The available evidence suggests that high-touch supportive programs involving case management are particularly effective for improving the lives and opportunities for poor and vulnerable families living in concentrated poverty. Many strategies that go beyond housing redevelopment and mobility have aimed to augment support for vulnerable families with various case management services. Although each of the programs described below aims to improve different outcomes (e.g. some strategies focus on violence prevention, whereas others may target increased education and employment), targeted case management strategies have proven promising for moving a variety of outcomes, particularly when case management programs are high-touch (usually entailing relatively small caseloads).
Studies of family case management strategies targeting youth find that programs using whole-family supportive service models can be effective in improving youth outcomes. The Children at Risk (CAR) program is one promising example of supportive services in the form of a drug and delinquency prevention program aimed at providing youth and household support to high-risk adolescents ages 11-13 in 5 cities across the country. This five-city demonstration program was funded by a group consisting of the Department of Justice (DOJ) Office of Juvenile Justice and Delinquency Prevention, other federal agencies, and a group of private foundations from 1992 through 1996. The evaluation of CAR indicates youth in the treatment group who received case management in close collaboration with schools and community organizations, exhibited less antisocial and high-risk behavior (Harrell, Cavanagh, and Sridharan 1999). In particular, relative to control group youth, youth enrolled in CAR participated in a higher number of positive activities, received more positive peer support, and were less likely to use drugs or commit violent crimes. Other experimental evaluations have found similar outcomes for at-risk youth receiving case management coordinated with services (Bloom et al. 1993, Long et al. 1996; Reid and Bailey-Dempsey 1995).
Supportive service and case management strategies aimed at supporting homeless families have produced similar outcomes to those targeting families in public or assisted housing. In many respects, families who were not able to relocate from the distressed public housing developments which were the target of HOPE VI grants are similar to homeless families. Like families who are homeless, families relocated through HOPE VI cannot afford housing in the absence of public housing assistance and have few options or opportunities as demonstrated by the fact that they had lived in distressed public housing developments, many of which were not only riddled with crime and concentrated poverty, but were also physically dilapidated or inadequately managed. Findings from the Sound Families Initiative, an effort to provide housing and services to homeless families (funded by the Gates Foundation, with support from local government and non-governmental organizations), highlight the need for accurate up-front assessments coupled with aggressive efforts to triage services (Bodonyi 2008). For example, the Sound Families Initiative found that providing stable housing, connecting families to training and education programs, creating partnerships with the child welfare system, and training case managers in trauma-informed strategies greatly informed trauma screening for children at intake, and as a result helped better target and meet children’s needs.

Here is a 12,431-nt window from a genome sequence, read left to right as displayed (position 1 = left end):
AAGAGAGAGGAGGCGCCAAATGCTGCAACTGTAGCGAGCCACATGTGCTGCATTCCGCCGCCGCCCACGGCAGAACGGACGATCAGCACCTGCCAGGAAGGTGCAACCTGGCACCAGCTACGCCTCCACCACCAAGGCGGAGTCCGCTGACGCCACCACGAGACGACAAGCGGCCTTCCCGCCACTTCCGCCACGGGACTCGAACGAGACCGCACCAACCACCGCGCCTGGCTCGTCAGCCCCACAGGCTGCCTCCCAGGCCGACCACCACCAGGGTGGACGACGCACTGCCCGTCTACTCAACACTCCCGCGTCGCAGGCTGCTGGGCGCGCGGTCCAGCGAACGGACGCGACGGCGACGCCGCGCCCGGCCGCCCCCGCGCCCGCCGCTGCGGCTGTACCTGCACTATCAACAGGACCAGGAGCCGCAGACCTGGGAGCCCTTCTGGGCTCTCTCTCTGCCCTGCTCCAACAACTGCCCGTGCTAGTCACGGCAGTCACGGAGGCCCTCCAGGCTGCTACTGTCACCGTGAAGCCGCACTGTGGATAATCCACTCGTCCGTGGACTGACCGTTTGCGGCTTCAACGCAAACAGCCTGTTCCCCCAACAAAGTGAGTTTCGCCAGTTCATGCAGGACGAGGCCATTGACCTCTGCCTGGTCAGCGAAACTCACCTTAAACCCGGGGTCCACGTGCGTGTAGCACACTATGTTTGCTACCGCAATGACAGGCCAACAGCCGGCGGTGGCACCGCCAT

Another study provides insight into strategies necessary for improving vulnerable families’ conditions and opportunities, though more so for adults than for their children. The Urban Institute’s Chicago Family Case Management Demonstration tested the use of housing as a platform to provide services coupled with intensive case management. The demonstration lowered caseloads from 55 per case manager to nearly half that (Popkin et al. 2010b). Service components prioritized services and trainings in transitional jobs, financial literacy, and relocation for residents. Together, lower caseloads and aggressive efforts to engage clients and move outcomes resulted in understanding of the need to triage and match clients with specific services (Theodos et al. 2012).
Findings from the Chicago demonstration have also supported intensive case management as a strategy to support vulnerable public housing and voucher families. An evaluation of the demonstration finds strong improvements in health, education, and employment for adults. However, children and youth, who continued to struggle in school, engage in risky behavior, and have pregnancy and parenting rates far above average, did not share similar benefits (Popkin et. al 2010a). These findings suggest that while intensive case management may benefit adults substantially, there is a need for two-generation strategies that target the whole family (Popkin et al. 2012a).